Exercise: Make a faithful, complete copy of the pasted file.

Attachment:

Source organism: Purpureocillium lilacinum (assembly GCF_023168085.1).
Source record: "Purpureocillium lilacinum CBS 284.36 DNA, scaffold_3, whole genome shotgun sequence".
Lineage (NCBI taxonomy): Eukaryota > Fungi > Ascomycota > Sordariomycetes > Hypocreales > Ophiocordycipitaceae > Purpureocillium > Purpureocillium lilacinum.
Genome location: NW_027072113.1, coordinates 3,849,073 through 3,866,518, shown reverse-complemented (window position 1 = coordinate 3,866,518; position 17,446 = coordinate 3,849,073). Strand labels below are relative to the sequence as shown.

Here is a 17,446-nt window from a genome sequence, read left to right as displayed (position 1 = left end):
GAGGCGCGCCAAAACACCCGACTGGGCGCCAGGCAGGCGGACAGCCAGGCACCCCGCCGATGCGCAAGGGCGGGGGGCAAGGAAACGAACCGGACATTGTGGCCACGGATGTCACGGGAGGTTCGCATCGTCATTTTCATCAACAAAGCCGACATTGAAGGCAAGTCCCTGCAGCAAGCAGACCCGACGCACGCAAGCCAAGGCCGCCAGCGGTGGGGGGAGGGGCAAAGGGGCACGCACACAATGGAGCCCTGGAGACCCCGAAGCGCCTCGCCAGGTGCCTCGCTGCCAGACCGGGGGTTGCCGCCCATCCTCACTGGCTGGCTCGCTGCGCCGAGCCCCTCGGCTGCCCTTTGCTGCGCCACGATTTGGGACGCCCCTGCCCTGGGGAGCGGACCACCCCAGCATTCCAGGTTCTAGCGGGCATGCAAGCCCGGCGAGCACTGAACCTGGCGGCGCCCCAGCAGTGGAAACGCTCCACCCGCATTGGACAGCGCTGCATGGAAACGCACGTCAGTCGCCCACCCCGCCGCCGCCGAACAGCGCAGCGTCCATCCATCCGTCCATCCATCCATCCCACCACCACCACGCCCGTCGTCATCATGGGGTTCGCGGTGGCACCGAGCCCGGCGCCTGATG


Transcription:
Source organism: Purpureocillium lilacinum (assembly GCF_023168085.1).
Source record: "Purpureocillium lilacinum CBS 284.36 DNA, scaffold_3, whole genome shotgun sequence".
Lineage (NCBI taxonomy): Eukaryota > Fungi > Ascomycota > Sordariomycetes > Hypocreales > Ophiocordycipitaceae > Purpureocillium > Purpureocillium lilacinum.
Genome location: NW_027072113.1, coordinates 3,849,073 through 3,866,518, shown reverse-complemented (window position 1 = coordinate 3,866,518; position 17,446 = coordinate 3,849,073). Strand labels below are relative to the sequence as shown.

Here is a 17,446-nt window from a genome sequence, read left to right as displayed (position 1 = left end):
GAGGCGCGCCAAAACACCCGACTGGGCGCCAGGCAGGCGGACAGCCAGGCACCCCGCCGATGCGCAAGGGCGGGGGGCAAGGAAACGAACCGGACATTGTGGCCACGGATGTCACGGGAGGTTCGCATCGTCATTTTCATCAACAAAGCCGACATTGAAGGCAAGTCCCTGCAGCAAGCAGACCCGACGCACGCAAGCCAAGGCCGCCAGCGGTGGGGGGAGGGGCAAAGGGGCACGCACACAATGGAGCCCTGGAGACCCCGAAGCGCCTCGCCAGGTGCCTCGCTGCCAGACCGGGGGTTGCCGCCCATCCTCACTGGCTGGCTCGCTGCGCCGAGCCCCTCGGCTGCCCTTTGCTGCGCCACGATTTGGGACGCCCCTGCCCTGGGGAGCGGACCACCCCAGCATTCCAGGTTCTAGCGGGCATGCAAGCCCGGCGAGCACTGAACCTGGCGGCGCCCCAGCAGTGGAAACGCTCCACCCGCATTGGACAGCGCTGCATGGAAACGCACGTCAGTCGCCCACCCCGCCGCCGCCGAACAGCGCAGCGTCCATCCATCCGTCCATCCATCCATCCCACCACCACCACGCCCGTCGTCATCATGGGGTTCGCGGTGGCACCGAGCCCGGCGCCTGATG